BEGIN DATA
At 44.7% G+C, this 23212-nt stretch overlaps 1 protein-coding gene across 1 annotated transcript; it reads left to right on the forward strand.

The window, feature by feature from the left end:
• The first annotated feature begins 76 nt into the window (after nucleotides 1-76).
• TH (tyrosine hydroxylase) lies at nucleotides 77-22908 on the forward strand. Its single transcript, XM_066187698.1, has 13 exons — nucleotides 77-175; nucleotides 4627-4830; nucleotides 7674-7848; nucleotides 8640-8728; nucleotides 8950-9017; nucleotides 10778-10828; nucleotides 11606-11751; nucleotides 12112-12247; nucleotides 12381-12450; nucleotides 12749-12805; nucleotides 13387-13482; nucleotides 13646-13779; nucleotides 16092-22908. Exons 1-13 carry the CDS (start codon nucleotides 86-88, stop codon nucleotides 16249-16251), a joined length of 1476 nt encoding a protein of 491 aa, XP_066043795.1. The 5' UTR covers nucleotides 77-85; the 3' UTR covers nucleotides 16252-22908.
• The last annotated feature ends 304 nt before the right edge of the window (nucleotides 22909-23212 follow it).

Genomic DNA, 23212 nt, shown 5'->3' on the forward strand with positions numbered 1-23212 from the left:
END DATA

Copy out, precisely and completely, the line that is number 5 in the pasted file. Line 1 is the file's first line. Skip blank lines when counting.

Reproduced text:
• The last annotated feature ends 304 nt before the right edge of the window (nucleotides 22909-23212 follow it).